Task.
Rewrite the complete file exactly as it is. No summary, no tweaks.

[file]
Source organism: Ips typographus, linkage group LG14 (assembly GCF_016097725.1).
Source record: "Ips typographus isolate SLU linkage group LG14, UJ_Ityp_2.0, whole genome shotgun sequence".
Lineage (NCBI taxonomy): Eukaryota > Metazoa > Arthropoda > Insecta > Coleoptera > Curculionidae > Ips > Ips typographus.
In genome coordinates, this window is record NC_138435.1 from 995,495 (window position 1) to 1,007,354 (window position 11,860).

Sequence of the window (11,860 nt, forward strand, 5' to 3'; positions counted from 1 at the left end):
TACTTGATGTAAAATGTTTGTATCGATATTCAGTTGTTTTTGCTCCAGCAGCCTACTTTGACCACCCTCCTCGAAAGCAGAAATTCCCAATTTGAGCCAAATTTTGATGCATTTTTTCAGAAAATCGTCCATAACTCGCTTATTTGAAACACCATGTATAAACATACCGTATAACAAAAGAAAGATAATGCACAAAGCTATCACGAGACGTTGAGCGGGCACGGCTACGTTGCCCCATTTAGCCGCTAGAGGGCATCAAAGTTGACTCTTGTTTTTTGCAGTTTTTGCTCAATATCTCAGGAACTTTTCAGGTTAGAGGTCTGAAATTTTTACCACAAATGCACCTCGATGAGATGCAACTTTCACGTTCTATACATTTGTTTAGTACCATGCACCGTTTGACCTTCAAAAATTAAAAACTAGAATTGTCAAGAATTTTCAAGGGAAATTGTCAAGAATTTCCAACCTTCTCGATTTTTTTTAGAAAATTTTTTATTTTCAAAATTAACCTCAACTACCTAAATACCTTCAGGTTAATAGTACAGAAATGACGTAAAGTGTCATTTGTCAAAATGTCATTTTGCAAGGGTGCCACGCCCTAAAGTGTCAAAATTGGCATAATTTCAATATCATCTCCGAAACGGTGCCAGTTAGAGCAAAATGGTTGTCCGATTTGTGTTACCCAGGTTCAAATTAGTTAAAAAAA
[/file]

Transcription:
Source organism: Ips typographus, linkage group LG14 (assembly GCF_016097725.1).
Source record: "Ips typographus isolate SLU linkage group LG14, UJ_Ityp_2.0, whole genome shotgun sequence".
Lineage (NCBI taxonomy): Eukaryota > Metazoa > Arthropoda > Insecta > Coleoptera > Curculionidae > Ips > Ips typographus.
In genome coordinates, this window is record NC_138435.1 from 995,495 (window position 1) to 1,007,354 (window position 11,860).

Sequence of the window (11,860 nt, forward strand, 5' to 3'; positions counted from 1 at the left end):
TACTTGATGTAAAATGTTTGTATCGATATTCAGTTGTTTTTGCTCCAGCAGCCTACTTTGACCACCCTCCTCGAAAGCAGAAATTCCCAATTTGAGCCAAATTTTGATGCATTTTTTCAGAAAATCGTCCATAACTCGCTTATTTGAAACACCATGTATAAACATACCGTATAACAAAAGAAAGATAATGCACAAAGCTATCACGAGACGTTGAGCGGGCACGGCTACGTTGCCCCATTTAGCCGCTAGAGGGCATCAAAGTTGACTCTTGTTTTTTGCAGTTTTTGCTCAATATCTCAGGAACTTTTCAGGTTAGAGGTCTGAAATTTTTACCACAAATGCACCTCGATGAGATGCAACTTTCACGTTCTATACATTTGTTTAGTACCATGCACCGTTTGACCTTCAAAAATTAAAAACTAGAATTGTCAAGAATTTTCAAGGGAAATTGTCAAGAATTTCCAACCTTCTCGATTTTTTTTAGAAAATTTTTTATTTTCAAAATTAACCTCAACTACCTAAATACCTTCAGGTTAATAGTACAGAAATGACGTAAAGTGTCATTTGTCAAAATGTCATTTTGCAAGGGTGCCACGCCCTAAAGTGTCAAAATTGGCATAATTTCAATATCATCTCCGAAACGGTGCCAGTTAGAGCAAAATGGTTGTCCGATTTGTGTTACCCAGGTTCAAATTAGTTAAAAAAA